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New iPhone App Helps Activists Save Historic Buildings

By Leslie Albrecht | December 21, 2010 3:17pm | Updated on December 21, 2010 4:46pm

By Leslie Albrecht

DNAinfo Reporter/Producer

UPPER WEST SIDE — Call it the mobile rabble rouser.

A new iPhone app walking tour of the Upper West Side not only showcases historic buildings, it tells users how to leap into action to save threatened structures.

The app, developed for Upper West Side preservation group Landmark West!, is available for free at the iTunes store.

With photos, text and fun facts, it guides users on a tour of 35 historic Upper West Side sites from the legendary Dakota apartment building to the American Museum of Natural History.

The app also looks to capitalize on the activist impulses of Upper West Siders. If a user passes a historic building that could be torn down, for example, a red bubble pops up on the screen and prods users with: "Don't just stand there, do something!"

If they tap on the bubble, they're guided to Landmark West!'s blog, where they'll find specific action steps, such as signing a petition or speaking out at a public hearing, said Landmark West! executive director Kate Wood.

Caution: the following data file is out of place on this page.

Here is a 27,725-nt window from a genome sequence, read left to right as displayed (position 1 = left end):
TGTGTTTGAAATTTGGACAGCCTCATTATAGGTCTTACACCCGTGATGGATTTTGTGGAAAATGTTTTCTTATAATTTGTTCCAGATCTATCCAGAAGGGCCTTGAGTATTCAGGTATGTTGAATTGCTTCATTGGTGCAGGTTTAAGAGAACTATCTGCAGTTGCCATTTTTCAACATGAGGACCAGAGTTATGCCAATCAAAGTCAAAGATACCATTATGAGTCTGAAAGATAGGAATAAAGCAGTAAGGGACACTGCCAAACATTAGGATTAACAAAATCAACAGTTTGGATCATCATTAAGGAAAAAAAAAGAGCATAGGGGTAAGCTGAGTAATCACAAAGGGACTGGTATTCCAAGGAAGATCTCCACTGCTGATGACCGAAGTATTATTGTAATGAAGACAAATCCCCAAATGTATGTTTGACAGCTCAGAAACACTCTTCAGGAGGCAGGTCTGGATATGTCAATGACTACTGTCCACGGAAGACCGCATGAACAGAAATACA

The app is updated whenever Landmark West! embarks on a new advocacy campaign, so users can stay up to the minute on neighborhood preservation issues, Wood said.

The 25-year-old nonprofit Landmark West! recently led efforts to landmark West-Park Presbyterian Church on West 86th Street and Amsterdam Avenue, and organized against a plan to install bubble roofs over tennis courts in Central Park.

Landmark West! won the first round on the tennis court fight, but Wood said she expects the controversy to bubble up again. The iPhone app is one way to keep residents informed about the latest developments, she said.

"[The app] can be just looking at pretty buildings if that's what you want to do, but it gives them the opportunity beyond that to get more involved," Wood said.

"People are looking for ways that they can make the world a better place and this is a simple way to do that, to get involved with a neighborhood that you care about and you think matters."